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The national light bulb switch-over takes its last big step next Wednesday, when businesses will no longer be allowed to make or import 60-watt and 40-watt incandescent bulbs. They still can sell them as long as supplies last, but new bulbs will be the more expensive CFLs, short for compact fluorescent lamps, or LEDs, light-emitting diodes.

Indications are that people who prefer the high-heat, high-energy-using technology of the 20th century don’t have to rush out to stock up on incandescent bulbs. The phase-out of 100-watt bulbs that began in 2012 and of 75-watt bulbs in 2013 has been steady, but slow.

“We are now finally officially out of 100-watt bulbs,” said Tony Kozlowski, a sales associate at Valu Home Center in Lancaster. “We still have some 75-watts – we’ve had them for a year after they stopped making them.”

He said the store has seen no evidence of people hoarding the old bulbs.

Still, the newer LED Christmas lights have been particularly popular.

“It’s amazing how much less energy they use,” he said.

Energy savings are the main reason behind the federal Energy Independence and Security Act of 2007, which also addresses fuel economy, biofuel development and building construction along with the standards for light bulbs. The incandescents used since the time of Thomas Edison, which expend 90 percent of their energy as heat and only 10 percent as light, don’t come close to meeting the federal guidelines, hence the phase-out.

CFLs use 75 percent less energy, it is estimated, and LEDs use 85 percent less.

Similar rules for light bulbs are in place throughout Europe and parts of Asia and South America.

The expense of CFL bulbs – 10 or more times the cost of incandescent bulbs – and the eerie blue glow of early versions led to initial predictions of mass consumer push-back, like the resistance that kept the United States from going metric in the 1970s. But that backlash never materialized on any large scale.

“Frankly, I thought there would be more kicking and screaming, and I haven’t seen that at all,” said Mark Buckley, a master electrician and owner of Power Play Electrical Contractors in Kenmore. “Most people I work with see the switch-over as no problem. They just go to the store with the idea ‘I’m going to get a CFL.’ They like the energy savings.”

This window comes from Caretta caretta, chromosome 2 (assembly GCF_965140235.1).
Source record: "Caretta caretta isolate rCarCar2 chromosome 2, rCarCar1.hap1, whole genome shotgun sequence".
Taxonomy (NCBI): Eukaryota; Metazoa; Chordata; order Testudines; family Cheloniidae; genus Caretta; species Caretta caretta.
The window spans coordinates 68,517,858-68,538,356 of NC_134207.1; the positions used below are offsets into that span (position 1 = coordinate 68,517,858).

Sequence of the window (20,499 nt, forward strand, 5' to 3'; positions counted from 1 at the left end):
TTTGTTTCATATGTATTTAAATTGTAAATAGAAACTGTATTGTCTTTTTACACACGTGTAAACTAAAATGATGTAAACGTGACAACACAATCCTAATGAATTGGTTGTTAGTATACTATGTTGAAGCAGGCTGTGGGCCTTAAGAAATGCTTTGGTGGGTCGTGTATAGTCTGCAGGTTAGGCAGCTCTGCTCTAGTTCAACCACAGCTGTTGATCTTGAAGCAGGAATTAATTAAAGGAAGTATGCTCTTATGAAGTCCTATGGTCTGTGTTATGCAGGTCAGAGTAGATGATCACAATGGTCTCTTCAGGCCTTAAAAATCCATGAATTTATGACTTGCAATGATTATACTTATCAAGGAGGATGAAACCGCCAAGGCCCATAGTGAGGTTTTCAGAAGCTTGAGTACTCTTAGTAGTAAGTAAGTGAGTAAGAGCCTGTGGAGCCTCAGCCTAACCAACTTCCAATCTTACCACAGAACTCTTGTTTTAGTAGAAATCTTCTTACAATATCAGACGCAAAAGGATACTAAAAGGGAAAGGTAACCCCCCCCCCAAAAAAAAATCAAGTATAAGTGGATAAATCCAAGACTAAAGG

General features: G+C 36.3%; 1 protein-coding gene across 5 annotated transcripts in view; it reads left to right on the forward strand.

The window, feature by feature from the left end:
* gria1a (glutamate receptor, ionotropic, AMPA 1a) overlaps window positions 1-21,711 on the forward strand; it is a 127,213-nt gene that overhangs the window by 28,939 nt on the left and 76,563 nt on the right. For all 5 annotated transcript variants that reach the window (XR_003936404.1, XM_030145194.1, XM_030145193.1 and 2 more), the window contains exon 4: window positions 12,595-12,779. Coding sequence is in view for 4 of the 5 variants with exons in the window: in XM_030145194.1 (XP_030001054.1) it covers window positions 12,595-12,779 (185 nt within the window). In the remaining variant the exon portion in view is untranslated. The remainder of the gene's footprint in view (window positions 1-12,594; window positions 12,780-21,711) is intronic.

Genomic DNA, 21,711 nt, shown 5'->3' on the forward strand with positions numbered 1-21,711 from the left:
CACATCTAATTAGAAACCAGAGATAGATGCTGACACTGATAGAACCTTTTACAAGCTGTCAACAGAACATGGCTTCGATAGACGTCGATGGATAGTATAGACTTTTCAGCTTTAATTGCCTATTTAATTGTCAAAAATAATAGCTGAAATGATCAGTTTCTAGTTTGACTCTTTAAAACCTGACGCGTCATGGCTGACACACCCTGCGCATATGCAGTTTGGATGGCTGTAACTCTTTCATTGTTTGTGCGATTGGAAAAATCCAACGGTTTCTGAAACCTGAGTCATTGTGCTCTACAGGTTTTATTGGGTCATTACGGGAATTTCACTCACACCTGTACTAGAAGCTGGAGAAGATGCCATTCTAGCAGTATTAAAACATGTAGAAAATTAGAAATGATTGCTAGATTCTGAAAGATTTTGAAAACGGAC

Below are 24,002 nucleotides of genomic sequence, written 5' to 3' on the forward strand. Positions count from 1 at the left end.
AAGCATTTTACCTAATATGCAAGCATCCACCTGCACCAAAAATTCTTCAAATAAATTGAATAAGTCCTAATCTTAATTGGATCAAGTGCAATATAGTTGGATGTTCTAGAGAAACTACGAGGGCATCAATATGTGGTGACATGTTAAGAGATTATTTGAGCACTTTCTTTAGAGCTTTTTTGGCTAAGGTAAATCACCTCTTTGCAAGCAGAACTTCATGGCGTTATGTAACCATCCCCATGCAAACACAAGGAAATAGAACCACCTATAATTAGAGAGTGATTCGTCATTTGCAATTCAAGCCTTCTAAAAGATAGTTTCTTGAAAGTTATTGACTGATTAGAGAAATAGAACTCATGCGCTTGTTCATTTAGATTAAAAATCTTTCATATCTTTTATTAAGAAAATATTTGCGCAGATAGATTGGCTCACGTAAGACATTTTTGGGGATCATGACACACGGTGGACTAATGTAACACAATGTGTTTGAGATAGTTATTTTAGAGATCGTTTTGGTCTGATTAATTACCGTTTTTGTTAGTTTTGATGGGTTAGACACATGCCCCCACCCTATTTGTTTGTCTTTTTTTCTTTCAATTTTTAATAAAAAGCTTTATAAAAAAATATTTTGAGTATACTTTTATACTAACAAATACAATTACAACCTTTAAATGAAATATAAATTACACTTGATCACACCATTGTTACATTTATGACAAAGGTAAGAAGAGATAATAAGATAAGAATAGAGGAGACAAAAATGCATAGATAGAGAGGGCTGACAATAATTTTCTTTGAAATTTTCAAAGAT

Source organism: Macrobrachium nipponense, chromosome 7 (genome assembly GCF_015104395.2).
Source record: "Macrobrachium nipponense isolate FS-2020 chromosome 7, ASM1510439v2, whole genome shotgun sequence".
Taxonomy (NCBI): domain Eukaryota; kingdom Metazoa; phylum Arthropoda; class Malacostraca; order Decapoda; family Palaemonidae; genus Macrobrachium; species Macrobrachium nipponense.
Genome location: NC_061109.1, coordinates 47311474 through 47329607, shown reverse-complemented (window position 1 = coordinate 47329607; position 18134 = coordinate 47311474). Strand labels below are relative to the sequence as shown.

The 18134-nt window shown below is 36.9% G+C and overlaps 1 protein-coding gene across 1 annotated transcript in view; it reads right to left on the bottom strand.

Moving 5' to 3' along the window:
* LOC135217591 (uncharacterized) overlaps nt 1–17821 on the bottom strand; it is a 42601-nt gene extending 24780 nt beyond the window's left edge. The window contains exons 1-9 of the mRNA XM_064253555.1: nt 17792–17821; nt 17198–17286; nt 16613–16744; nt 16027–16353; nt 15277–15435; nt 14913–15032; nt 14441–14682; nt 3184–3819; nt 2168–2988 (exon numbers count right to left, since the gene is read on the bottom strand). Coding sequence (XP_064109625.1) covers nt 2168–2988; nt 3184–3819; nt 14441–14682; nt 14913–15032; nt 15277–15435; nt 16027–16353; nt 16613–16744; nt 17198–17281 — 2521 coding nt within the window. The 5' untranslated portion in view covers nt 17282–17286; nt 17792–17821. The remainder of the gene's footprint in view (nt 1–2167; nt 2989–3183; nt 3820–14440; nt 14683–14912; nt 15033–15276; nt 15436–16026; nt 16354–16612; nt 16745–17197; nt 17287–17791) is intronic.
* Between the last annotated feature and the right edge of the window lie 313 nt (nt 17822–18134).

At Valu Home Center, Kozlowski said a four-pack of incandescent bulbs sells for less than $2; one LED bulb could cost $15.

“But they last forever,” he said.

Buckley at Power Play Electrical Contractors noted the high cost of the LED turns off many customers.

“I haven’t gotten into the LEDs much because they’re still pretty pricey,” he said. “Customers will ask about them, but when I tell them the cost, it’s ‘What else have you got?’ ”

Kozlowski said most customers opt for the CFLs, which cost between $5 and $10. It helps that the bulbs now come in a variety of “light types,” he said, like warm white, cool white or daylight. The bulbs are long-lasting, but some consumers have seen them fail prematurely.

“It isn’t the bulb that burns out, it’s the ballasts that wear out,” said Kozlowski.

The ballast is the mechanism inside the base that operates the bulb. The problem comes because the high-efficiency bulbs, which can take anywhere from a second to a minute or two to come fully on, are designed to be turned on and left on.

Newer CFLs that meet Energy Star standards light up faster and last longer. The Energy Star website, energystar.gov, recommends using them in places where they will be on at least two hours per day, and where the fixtures allow air flow around the bulb. In other words, turn them on and leave them on until you’re done for the day or night.

Also, some CFLs do not work with rheostat switches.

“I remind people to make sure the box says the CFL will work with the dimmer,” Buckley said, “but some customers just have me change them to a regular switch so they don’t have to worry about it.”

Also, CFLs are not recommended for outdoor use in extreme temperatures.

Outdoor post lights, halogen lights, flood lights and other specialty bulbs are still allowed under the energy law. And because the CFLs contain small amounts of mercury, when they do wear out, recycling is recommended. Some municipalities accept the bulbs with hazardous waste collections that also include things like computers. Most Home Depot and Lowes stores have collection bins on site.

The key to choosing the bulbs is to read the packaging, making sure they are right for where you’ll be using them. Lighting designers also recommend replacing bulbs in all the fixtures in a room at once to keep the light consistent.

email: mmiller@buffnews.com